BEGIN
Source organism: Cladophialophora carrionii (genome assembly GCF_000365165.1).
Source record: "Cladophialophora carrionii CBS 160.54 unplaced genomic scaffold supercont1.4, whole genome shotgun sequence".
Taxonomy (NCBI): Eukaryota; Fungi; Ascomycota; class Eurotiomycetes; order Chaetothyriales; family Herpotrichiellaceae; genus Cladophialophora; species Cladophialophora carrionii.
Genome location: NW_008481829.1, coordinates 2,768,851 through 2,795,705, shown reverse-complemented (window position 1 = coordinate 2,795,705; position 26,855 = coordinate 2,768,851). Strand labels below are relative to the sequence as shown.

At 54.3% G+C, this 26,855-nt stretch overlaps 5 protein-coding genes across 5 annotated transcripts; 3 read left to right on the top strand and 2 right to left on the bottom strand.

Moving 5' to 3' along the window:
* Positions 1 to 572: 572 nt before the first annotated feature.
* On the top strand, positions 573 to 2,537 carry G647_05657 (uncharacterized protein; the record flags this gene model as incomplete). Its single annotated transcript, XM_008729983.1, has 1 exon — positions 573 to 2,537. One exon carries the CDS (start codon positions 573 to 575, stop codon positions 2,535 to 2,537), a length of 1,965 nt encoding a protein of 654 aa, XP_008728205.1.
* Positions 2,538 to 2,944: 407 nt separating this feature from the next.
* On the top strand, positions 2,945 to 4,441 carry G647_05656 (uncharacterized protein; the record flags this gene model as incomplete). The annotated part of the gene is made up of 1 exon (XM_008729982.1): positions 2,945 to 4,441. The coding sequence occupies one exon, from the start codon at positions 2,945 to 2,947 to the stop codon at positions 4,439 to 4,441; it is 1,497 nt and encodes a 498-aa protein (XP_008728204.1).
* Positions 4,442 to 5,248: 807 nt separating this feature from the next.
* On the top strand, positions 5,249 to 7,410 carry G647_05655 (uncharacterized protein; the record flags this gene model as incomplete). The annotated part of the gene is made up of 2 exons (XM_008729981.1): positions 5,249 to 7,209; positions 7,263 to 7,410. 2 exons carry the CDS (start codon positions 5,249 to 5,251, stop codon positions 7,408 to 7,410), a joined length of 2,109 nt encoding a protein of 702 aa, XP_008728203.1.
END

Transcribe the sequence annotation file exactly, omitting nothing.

Source organism: Cladophialophora carrionii (genome assembly GCF_000365165.1).
Source record: "Cladophialophora carrionii CBS 160.54 unplaced genomic scaffold supercont1.4, whole genome shotgun sequence".
Taxonomy (NCBI): Eukaryota; Fungi; Ascomycota; class Eurotiomycetes; order Chaetothyriales; family Herpotrichiellaceae; genus Cladophialophora; species Cladophialophora carrionii.
Genome location: NW_008481829.1, coordinates 2,768,851 through 2,795,705, shown reverse-complemented (window position 1 = coordinate 2,795,705; position 26,855 = coordinate 2,768,851). Strand labels below are relative to the sequence as shown.

At 54.3% G+C, this 26,855-nt stretch overlaps 5 protein-coding genes across 5 annotated transcripts; 3 read left to right on the top strand and 2 right to left on the bottom strand.

Moving 5' to 3' along the window:
* Positions 1 to 572: 572 nt before the first annotated feature.
* On the top strand, positions 573 to 2,537 carry G647_05657 (uncharacterized protein; the record flags this gene model as incomplete). Its single annotated transcript, XM_008729983.1, has 1 exon — positions 573 to 2,537. One exon carries the CDS (start codon positions 573 to 575, stop codon positions 2,535 to 2,537), a length of 1,965 nt encoding a protein of 654 aa, XP_008728205.1.
* Positions 2,538 to 2,944: 407 nt separating this feature from the next.
* On the top strand, positions 2,945 to 4,441 carry G647_05656 (uncharacterized protein; the record flags this gene model as incomplete). The annotated part of the gene is made up of 1 exon (XM_008729982.1): positions 2,945 to 4,441. The coding sequence occupies one exon, from the start codon at positions 2,945 to 2,947 to the stop codon at positions 4,439 to 4,441; it is 1,497 nt and encodes a 498-aa protein (XP_008728204.1).
* Positions 4,442 to 5,248: 807 nt separating this feature from the next.
* On the top strand, positions 5,249 to 7,410 carry G647_05655 (uncharacterized protein; the record flags this gene model as incomplete). The annotated part of the gene is made up of 2 exons (XM_008729981.1): positions 5,249 to 7,209; positions 7,263 to 7,410. 2 exons carry the CDS (start codon positions 5,249 to 5,251, stop codon positions 7,408 to 7,410), a joined length of 2,109 nt encoding a protein of 702 aa, XP_008728203.1.